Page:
A new study, performed by researchers from the University of Texas MD Anderson Cancer Center in Houston, US, suggests that a sedentary lifestyle is associated with a higher risk to die from cancer. However, adding some light physical activity may reduce this risk.
For the study, a team of scientists drew on the data of 8,002 adults aged 45 and older who joined the REGARDS study between 2003 and 2007. They found that people with the greatest sedentary time had a 52% higher risk of dying from cancer than those with the least sedentary time.
The researchers write in their paper: “These findings add to growing evidence in cancer research on the importance of reducing sedentary behavior and support the public health message that adults should sit less and move more to promote health and longevity.”
Raised sensitivity to bitter tastes might be an indicator of higher risk of cancer in women, according to a new research, conducted by scientists at the College of Agriculture Sciences of Pennsylvania State University in State College (US) in association with a team of researchers from Leeds University (UK).
For the study, the researchers collected data via the UK Women’s Cohort Study, founded in 1995 by scientists at Leeds University. The researchers split women into 3 groups according to their sensitivity to bitterness: “super-tasters”, “tasters,” and “non-tasters.” The analysis of the received data showed that “super-tasters” and “tasters” were at higher risk of cancer than those who couldn’t taste bitterness.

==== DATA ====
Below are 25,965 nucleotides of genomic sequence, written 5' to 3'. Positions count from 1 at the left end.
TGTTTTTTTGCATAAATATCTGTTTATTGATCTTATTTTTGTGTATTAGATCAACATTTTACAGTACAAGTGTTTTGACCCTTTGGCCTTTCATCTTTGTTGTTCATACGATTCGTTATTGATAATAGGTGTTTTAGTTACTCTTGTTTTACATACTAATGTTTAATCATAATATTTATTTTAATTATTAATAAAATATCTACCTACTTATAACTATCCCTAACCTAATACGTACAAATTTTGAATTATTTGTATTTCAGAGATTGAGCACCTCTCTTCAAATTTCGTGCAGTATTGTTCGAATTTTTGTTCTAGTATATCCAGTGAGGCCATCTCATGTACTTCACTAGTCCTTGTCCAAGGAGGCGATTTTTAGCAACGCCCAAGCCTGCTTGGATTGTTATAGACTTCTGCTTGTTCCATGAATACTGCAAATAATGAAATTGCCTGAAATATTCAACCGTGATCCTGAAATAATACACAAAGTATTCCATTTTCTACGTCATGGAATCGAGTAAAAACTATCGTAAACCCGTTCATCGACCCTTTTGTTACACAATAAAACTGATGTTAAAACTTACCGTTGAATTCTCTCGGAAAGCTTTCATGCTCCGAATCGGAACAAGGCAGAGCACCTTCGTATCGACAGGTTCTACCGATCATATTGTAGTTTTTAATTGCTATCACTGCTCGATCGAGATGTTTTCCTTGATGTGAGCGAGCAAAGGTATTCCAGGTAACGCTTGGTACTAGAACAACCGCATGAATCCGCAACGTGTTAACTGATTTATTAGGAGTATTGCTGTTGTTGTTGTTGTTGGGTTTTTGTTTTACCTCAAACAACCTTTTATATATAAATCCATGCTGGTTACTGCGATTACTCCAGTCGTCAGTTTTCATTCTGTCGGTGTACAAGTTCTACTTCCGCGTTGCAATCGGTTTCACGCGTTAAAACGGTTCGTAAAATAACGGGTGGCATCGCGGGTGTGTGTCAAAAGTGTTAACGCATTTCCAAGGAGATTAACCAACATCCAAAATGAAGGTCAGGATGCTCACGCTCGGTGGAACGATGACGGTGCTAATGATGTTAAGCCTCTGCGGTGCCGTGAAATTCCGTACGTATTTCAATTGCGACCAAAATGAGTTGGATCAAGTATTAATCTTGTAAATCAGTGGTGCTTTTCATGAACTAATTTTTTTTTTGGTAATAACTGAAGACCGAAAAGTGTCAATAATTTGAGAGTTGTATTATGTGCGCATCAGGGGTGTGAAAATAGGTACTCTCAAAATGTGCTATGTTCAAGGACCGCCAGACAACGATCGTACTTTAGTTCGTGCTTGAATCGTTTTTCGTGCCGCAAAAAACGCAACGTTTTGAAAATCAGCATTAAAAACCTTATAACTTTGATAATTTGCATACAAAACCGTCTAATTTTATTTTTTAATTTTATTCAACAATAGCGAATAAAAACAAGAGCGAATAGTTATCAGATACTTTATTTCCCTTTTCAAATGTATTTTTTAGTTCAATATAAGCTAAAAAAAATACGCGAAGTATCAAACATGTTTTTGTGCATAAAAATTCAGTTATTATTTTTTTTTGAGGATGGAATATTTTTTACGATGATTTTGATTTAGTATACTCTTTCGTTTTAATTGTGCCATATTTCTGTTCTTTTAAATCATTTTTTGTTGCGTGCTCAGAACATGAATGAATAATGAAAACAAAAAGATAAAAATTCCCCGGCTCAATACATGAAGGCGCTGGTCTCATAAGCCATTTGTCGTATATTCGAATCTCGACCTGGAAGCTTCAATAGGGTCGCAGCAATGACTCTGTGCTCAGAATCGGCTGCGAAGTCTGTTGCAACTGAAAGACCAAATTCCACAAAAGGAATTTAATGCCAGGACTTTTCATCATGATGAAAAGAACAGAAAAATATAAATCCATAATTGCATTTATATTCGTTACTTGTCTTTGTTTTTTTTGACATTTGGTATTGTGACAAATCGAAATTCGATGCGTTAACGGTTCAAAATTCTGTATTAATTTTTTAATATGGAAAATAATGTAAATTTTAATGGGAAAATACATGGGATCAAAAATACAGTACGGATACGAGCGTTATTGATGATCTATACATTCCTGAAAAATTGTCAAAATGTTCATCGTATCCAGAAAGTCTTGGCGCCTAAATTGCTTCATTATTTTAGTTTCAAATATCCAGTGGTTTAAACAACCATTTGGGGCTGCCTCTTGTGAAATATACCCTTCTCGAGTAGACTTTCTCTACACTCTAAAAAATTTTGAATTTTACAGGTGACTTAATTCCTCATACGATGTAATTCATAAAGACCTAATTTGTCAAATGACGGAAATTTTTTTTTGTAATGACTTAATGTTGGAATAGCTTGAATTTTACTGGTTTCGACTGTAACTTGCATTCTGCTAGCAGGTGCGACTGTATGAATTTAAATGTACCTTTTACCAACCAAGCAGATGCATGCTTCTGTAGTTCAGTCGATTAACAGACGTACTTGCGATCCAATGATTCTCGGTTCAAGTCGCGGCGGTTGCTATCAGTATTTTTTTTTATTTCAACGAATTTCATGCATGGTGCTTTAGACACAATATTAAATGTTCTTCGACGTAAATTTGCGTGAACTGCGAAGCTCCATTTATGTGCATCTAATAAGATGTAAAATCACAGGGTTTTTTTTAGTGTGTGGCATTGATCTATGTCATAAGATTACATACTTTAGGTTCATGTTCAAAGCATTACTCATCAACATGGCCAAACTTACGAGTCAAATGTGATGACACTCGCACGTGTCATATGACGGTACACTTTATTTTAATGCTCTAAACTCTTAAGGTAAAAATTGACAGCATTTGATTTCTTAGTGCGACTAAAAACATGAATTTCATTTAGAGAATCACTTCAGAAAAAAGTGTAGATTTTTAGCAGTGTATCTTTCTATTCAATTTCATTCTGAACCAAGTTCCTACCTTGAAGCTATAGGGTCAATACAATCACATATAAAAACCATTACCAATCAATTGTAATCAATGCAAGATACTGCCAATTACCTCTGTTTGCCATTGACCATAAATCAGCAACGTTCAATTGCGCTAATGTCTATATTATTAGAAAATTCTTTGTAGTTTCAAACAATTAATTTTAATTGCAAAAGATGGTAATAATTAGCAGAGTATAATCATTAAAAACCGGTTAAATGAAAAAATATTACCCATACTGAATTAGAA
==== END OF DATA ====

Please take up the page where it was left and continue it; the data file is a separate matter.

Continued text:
Lead researcher Joshua Lambert explains: “The difference in cancer incidence between the women with the highest bitter-taste sensitivity and those with the lowest was striking. Super-tasters had about a 58 percent higher risk of cancer incidence and the tasters had about a 40 percent higher risk of developing cancer, compared to women who were classified as non-tasters.”
A new Danish research finds that one of the most popular blood pressure drug used around the globe to treat hypertension can increase the risk of developing skin cancer by seven times.
A team of scientists, led by Anton Pottegard, associate professor of clinical pharmacology at the University of Southern Denmark in Odense, examined the association between the common drug hydrochlorothiazide (HCTZ) and the risk of non-melanoma skin cancer.
Having analyzed the data of over 80,000 patients, the researchers found that those who took HTCS had 7 times higher chances to develop skin cancer.
Anton Pottergard comments: “We knew that hydrochlorothiazide made the skin more vulnerable to damage from the sun’s UV rays, but what is new and also surprising is that long-term use of this blood pressure medicine leads to such significant increase in the risk of skin cancer.”
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